Field Trips

Croatia has recently attracted millions of curious travelers from around the world avid for culture, sunshine, and beautiful beaches. The fancy cities of the glittering Adriatic coast, charming little towns, UNESCO World Heritage sites, and a thriving food and wine scene make visitors’ curiosity amply rewarded. Travelers fall in love with the treasures of this Mediterranean beauty.​

Mon, August 8, 6:00pm-8:00pm: Dubrovnik Archives and History of Medicine

Tue, August 9, 6:00pm-8:00pm: Lokrum Island

Wed, August 10, 6:00pm-8:00pm: Religions in Dubrovnik

Thu, August 11, 6:00pm-8:00pm: Hospitals in War

Field trips may include additional visits to:

  1. The Old City of Dubrovnik

The beautiful old city Dubrovnik, and its streets with excellently preserved antiquities will immediately bring you back to past historical times. Magnificent walls surrounding the old city are among the best preserved in the Mediterranean region. Did you know that the Dubrovnik Republic was the first country in the world to ban slavery and recognize the independence of the United States?

2.  The Set of Game of Thrones

There are several sites in the Old City where Game of Thrones was filmed which includes the Pile and Ploče gate, the St. Dominika street, along the city walls includes the Bokar fort and the Minčeta tower. The Old Town of Dubrovnik was founded in the 7th Century by refugees from Epidaurus in Greece and is a UNESCO World Heritage site due to its historical significance. As soon as you cross over the drawbridge and walk through the Pile Gate you will find yourself entering an ancient city that is brimming with amazing architecture and surrounded by the Mediterranean on the one side and amazing walls on the other.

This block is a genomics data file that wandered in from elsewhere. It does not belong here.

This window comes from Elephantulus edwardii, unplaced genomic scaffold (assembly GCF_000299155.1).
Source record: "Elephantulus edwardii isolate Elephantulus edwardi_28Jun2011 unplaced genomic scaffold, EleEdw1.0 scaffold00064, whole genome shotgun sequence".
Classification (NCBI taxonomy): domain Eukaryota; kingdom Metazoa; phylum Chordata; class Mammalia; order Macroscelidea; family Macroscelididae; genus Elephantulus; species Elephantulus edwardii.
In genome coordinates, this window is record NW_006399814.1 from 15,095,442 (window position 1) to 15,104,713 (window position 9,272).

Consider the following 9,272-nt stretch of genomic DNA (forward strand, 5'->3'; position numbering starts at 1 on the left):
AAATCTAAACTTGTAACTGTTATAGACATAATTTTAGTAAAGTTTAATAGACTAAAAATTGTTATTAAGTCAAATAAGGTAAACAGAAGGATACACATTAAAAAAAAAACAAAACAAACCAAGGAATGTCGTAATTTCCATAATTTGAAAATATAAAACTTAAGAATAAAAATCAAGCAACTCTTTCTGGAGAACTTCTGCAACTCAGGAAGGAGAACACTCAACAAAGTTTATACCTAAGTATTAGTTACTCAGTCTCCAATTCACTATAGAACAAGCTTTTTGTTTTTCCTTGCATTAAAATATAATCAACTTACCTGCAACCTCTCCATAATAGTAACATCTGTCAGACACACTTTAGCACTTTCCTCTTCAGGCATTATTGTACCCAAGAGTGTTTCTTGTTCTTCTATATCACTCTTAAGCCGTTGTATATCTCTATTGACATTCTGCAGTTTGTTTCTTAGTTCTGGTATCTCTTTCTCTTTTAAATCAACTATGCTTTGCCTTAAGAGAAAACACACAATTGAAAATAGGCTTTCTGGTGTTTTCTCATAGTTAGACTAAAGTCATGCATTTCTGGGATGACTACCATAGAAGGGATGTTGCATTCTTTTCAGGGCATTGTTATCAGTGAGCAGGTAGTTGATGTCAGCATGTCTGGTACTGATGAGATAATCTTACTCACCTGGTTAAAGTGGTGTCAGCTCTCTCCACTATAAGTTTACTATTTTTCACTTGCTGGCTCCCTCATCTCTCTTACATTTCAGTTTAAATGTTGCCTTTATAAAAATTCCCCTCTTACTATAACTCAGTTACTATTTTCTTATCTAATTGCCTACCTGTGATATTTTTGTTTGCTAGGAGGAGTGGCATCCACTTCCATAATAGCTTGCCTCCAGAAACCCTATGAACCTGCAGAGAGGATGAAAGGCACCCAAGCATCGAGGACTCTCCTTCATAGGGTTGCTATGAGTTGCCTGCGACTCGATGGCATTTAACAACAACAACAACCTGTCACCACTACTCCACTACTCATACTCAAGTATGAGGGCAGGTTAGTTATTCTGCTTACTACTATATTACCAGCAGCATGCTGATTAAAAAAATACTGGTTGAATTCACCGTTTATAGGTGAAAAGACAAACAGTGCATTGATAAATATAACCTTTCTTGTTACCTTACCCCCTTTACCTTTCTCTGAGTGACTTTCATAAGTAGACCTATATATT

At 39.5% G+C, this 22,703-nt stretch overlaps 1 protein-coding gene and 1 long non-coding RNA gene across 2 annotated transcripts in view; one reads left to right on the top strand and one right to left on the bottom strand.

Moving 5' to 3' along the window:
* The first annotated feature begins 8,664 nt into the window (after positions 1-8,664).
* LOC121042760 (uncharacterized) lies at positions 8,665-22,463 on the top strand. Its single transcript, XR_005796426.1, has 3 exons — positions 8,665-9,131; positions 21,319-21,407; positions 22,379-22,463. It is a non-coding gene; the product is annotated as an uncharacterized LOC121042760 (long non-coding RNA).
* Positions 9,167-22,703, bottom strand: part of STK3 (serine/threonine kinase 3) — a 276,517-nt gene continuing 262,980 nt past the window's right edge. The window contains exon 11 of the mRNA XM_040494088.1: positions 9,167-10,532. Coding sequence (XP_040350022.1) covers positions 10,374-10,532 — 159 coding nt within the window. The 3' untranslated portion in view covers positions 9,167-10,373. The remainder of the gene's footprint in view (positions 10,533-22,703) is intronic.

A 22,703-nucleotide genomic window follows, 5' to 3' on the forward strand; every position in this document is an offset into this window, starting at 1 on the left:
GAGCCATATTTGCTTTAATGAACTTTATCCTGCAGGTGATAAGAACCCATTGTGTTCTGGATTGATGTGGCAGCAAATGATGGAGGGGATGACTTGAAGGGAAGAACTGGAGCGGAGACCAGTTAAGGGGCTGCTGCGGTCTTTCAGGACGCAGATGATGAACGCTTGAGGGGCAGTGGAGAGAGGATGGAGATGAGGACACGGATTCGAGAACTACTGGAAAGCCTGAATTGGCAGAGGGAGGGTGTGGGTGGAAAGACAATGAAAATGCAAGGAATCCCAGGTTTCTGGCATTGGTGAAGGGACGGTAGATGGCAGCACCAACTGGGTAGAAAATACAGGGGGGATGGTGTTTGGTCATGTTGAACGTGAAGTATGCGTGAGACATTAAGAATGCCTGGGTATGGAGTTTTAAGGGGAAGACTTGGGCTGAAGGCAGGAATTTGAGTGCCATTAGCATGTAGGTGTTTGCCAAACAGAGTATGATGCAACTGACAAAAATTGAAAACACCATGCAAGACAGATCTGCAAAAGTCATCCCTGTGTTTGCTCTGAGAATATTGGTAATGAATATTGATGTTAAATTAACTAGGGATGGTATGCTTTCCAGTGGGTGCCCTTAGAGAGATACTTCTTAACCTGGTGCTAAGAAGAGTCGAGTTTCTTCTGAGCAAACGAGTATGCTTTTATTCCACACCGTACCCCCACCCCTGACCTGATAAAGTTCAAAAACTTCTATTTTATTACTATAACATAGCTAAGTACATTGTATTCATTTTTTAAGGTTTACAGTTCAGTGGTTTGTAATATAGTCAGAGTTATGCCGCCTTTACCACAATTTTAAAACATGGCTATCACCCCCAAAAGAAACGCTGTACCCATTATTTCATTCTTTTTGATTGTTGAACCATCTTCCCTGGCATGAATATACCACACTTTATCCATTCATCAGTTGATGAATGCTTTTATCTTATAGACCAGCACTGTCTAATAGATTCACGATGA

3. Rector’s Palace

Dubrovnik Museum, Rector’s Palace is an impressive building in itself. With soaring arches, period furniture and a dramatic staircase, this structure steals the show from the museum exhibits it holds within.


4. Dubrovnik Jewish Synagogue

Reported to be the second oldest synagogue in Europe and the world’s oldest Sefardic synagogue still in use, Dubrovnik Jewish synagogue is still a place for the local Jewish community to worship on holy days. Sustaining damage from earthquakes and wars, this small but well cared for structure stills stands today due to its historical value and unique design.


5. Zadar City and the Sea Organ

In ZadarCroatia (add link) there is an experimental musical instrument made by the architect Nikola Bašić as part of the project to redesign the new city coast (Nova riva), and the site was opened to the public on 15 April 2005.[1] In 2006, the Sea Organ was awarded with the prize ex-aequo of the fourth edition of the European Prize for Urban Public Space​. The waves interact with the organ which turns the rhythm of the waves into real, actual music. The Sea Organ has drawn millions of tourists and locals alike. In addition, white marble steps leading down to the water were built later. Concealed under these steps, which both protect and invite, is a system of polyethylene tubes and a resonating cavity that turns the site into a large musical instrument, played by the wind and the sea.